I wanted to know if he watched himself on YouTube (there are more than 2,000 clips). "No, it would be boring," he scoffed. He took more pleasure in discussing how relearning the lines for Barrymore required little effort, in part, he said, because he had the best form of help. "My wife makes a very good prompter. I worked on it very hard beforehand. I was determined to get that out of the way."

The couple has been together since 1970, which is impressive even without factoring in the fact that his two previous marriages ended in divorce. "It's terrific. Particularly in our profession where everything is over in a flash," he said. (Plummer has one daughter, actress Amanda Plummer, from his first marriage.)

Their secret: "The incredible resilience and patience on the part of my lady to give me such a long rope."

Not too long, right? "She pulls it in rather dramatically at times," he replied.

Cut to the server asking if anyone would like some dessert pastries.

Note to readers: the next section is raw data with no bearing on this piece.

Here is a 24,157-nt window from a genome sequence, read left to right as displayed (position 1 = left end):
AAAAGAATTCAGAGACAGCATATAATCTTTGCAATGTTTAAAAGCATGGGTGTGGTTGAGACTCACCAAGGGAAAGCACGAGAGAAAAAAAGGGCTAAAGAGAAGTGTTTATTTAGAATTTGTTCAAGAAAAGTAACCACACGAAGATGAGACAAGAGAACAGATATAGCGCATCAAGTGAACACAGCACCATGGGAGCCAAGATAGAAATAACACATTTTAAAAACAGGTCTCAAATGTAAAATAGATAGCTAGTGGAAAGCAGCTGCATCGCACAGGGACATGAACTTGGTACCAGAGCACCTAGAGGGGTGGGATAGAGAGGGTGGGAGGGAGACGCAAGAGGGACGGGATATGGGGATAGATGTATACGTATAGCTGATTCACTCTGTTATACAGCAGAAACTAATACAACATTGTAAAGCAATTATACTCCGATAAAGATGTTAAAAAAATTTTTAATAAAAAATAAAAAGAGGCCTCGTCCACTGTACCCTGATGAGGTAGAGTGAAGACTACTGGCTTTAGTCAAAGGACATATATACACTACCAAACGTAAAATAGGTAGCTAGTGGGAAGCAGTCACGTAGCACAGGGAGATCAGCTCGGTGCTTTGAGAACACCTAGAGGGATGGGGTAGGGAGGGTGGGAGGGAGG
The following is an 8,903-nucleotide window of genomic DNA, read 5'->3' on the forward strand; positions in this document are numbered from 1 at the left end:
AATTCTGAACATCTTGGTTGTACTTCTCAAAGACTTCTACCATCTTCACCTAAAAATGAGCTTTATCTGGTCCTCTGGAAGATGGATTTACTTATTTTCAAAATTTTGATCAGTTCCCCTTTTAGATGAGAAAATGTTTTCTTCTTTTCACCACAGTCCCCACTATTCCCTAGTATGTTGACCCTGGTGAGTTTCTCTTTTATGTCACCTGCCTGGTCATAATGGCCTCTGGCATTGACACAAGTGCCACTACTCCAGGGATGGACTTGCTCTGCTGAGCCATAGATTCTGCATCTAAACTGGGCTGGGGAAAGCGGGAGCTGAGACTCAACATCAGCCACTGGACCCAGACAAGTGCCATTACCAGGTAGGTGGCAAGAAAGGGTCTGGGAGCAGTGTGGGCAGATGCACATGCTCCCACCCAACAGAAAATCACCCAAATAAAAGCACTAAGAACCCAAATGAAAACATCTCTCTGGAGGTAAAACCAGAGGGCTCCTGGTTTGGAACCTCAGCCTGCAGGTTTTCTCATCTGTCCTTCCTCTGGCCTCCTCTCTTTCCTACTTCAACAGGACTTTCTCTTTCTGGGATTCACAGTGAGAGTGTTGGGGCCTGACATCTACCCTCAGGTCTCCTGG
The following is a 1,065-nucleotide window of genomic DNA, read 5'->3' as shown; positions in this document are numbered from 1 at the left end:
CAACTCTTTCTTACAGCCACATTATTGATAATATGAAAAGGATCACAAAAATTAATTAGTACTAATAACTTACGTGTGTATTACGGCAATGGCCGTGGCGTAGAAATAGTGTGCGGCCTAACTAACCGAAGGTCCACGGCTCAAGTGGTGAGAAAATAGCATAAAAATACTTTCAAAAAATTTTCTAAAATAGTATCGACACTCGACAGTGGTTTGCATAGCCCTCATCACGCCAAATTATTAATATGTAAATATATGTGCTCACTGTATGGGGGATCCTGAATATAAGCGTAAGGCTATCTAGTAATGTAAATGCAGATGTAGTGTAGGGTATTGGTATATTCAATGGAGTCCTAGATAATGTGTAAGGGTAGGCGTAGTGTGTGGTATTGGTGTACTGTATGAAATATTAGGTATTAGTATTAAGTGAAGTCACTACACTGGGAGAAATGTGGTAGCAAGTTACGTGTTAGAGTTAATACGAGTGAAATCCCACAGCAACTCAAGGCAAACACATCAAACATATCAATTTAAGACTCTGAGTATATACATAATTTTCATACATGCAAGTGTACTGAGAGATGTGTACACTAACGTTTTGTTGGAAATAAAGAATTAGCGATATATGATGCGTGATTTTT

"No darling, good God, not after the scones!" said Plummer before pointing to his water glass. "I wouldn't mind more of this but without the lime - no vegetables."

Two observations from that moment: His blanket use of "darling" suggests an old Hollywood tick more than flirtatiousness (the no-nonsense server was more befitting of a simple "Ms."), and Plummer does not seem to realize that limes are fruits.

Now he was being comedic without the slightest premeditation.

Does he ever think about what his life might have been like if he hadn't pursued acting?

"I wanted to be a pianist," he said. "Now I play by ear. I don't work at it. But I could furnish you a harmony that is exactly in the right direction … It was too much hard work and much too lonely a life. And all along, I had the image of Jack Barrymore - he wouldn't [have done]that."

But Barrymore, as Plummer recalls, had a reputation for doing other "wonderful things." He describes how the actor often invited friends to perform songs with him during intermissions.

Don't expect him to follow suit when the play opens. "You think I'm going to allow another person onstage?" Plummer exclaimed.

Finally, his ego made a rare appearance.

Plummer laughed at the thought and repeated it, as if it were an epithet: "Will not share the stage."

But he will happily share a plate of scones (washed down, shortly thereafter, with a crisp glass of white wine).